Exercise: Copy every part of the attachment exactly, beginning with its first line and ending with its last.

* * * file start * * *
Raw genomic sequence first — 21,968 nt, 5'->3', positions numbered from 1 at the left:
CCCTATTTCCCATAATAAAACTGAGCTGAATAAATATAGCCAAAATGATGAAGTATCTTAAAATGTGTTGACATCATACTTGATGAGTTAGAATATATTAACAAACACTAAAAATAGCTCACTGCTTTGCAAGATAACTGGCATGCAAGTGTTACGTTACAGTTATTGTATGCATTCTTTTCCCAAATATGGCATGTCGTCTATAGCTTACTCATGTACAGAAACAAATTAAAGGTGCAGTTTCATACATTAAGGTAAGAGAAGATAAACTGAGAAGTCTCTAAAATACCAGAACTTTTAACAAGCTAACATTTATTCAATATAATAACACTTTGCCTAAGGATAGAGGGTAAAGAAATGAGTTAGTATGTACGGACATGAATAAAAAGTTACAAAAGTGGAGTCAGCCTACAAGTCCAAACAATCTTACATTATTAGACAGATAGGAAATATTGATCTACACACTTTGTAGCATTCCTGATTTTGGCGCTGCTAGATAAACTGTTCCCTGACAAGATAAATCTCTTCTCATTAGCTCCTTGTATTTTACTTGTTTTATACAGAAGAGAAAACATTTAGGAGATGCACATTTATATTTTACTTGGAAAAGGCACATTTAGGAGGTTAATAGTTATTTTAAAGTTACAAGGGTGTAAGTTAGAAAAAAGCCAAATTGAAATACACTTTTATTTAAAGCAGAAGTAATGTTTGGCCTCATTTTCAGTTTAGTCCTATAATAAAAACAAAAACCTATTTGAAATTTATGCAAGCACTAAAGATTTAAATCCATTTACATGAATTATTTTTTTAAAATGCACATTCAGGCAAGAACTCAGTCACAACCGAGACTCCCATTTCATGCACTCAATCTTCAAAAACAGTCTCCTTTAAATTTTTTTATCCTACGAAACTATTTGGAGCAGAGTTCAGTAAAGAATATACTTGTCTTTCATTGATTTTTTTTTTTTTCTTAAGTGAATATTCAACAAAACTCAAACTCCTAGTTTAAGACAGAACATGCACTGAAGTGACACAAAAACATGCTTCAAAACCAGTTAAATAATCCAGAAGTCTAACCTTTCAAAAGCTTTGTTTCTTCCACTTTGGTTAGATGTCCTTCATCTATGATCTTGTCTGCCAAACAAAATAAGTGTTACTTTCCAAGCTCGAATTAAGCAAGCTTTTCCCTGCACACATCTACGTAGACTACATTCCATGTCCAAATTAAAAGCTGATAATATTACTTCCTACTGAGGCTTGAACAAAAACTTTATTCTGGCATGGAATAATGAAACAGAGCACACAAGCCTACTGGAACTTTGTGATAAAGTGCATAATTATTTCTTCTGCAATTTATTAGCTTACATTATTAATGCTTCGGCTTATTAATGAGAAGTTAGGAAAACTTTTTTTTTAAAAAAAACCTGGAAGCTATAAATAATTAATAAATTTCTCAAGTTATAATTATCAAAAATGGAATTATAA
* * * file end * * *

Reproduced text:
Raw genomic sequence first — 21,968 nt, 5'->3', positions numbered from 1 at the left:
CCCTATTTCCCATAATAAAACTGAGCTGAATAAATATAGCCAAAATGATGAAGTATCTTAAAATGTGTTGACATCATACTTGATGAGTTAGAATATATTAACAAACACTAAAAATAGCTCACTGCTTTGCAAGATAACTGGCATGCAAGTGTTACGTTACAGTTATTGTATGCATTCTTTTCCCAAATATGGCATGTCGTCTATAGCTTACTCATGTACAGAAACAAATTAAAGGTGCAGTTTCATACATTAAGGTAAGAGAAGATAAACTGAGAAGTCTCTAAAATACCAGAACTTTTAACAAGCTAACATTTATTCAATATAATAACACTTTGCCTAAGGATAGAGGGTAAAGAAATGAGTTAGTATGTACGGACATGAATAAAAAGTTACAAAAGTGGAGTCAGCCTACAAGTCCAAACAATCTTACATTATTAGACAGATAGGAAATATTGATCTACACACTTTGTAGCATTCCTGATTTTGGCGCTGCTAGATAAACTGTTCCCTGACAAGATAAATCTCTTCTCATTAGCTCCTTGTATTTTACTTGTTTTATACAGAAGAGAAAACATTTAGGAGATGCACATTTATATTTTACTTGGAAAAGGCACATTTAGGAGGTTAATAGTTATTTTAAAGTTACAAGGGTGTAAGTTAGAAAAAAGCCAAATTGAAATACACTTTTATTTAAAGCAGAAGTAATGTTTGGCCTCATTTTCAGTTTAGTCCTATAATAAAAACAAAAACCTATTTGAAATTTATGCAAGCACTAAAGATTTAAATCCATTTACATGAATTATTTTTTTAAAATGCACATTCAGGCAAGAACTCAGTCACAACCGAGACTCCCATTTCATGCACTCAATCTTCAAAAACAGTCTCCTTTAAATTTTTTTATCCTACGAAACTATTTGGAGCAGAGTTCAGTAAAGAATATACTTGTCTTTCATTGATTTTTTTTTTTTTCTTAAGTGAATATTCAACAAAACTCAAACTCCTAGTTTAAGACAGAACATGCACTGAAGTGACACAAAAACATGCTTCAAAACCAGTTAAATAATCCAGAAGTCTAACCTTTCAAAAGCTTTGTTTCTTCCACTTTGGTTAGATGTCCTTCATCTATGATCTTGTCTGCCAAACAAAATAAGTGTTACTTTCCAAGCTCGAATTAAGCAAGCTTTTCCCTGCACACATCTACGTAGACTACATTCCATGTCCAAATTAAAAGCTGATAATATTACTTCCTACTGAGGCTTGAACAAAAACTTTATTCTGGCATGGAATAATGAAACAGAGCACACAAGCCTACTGGAACTTTGTGATAAAGTGCATAATTATTTCTTCTGCAATTTATTAGCTTACATTATTAATGCTTCGGCTTATTAATGAGAAGTTAGGAAAACTTTTTTTTTAAAAAAAACCTGGAAGCTATAAATAATTAATAAATTTCTCAAGTTATAATTATCAAAAATGGAATTATAA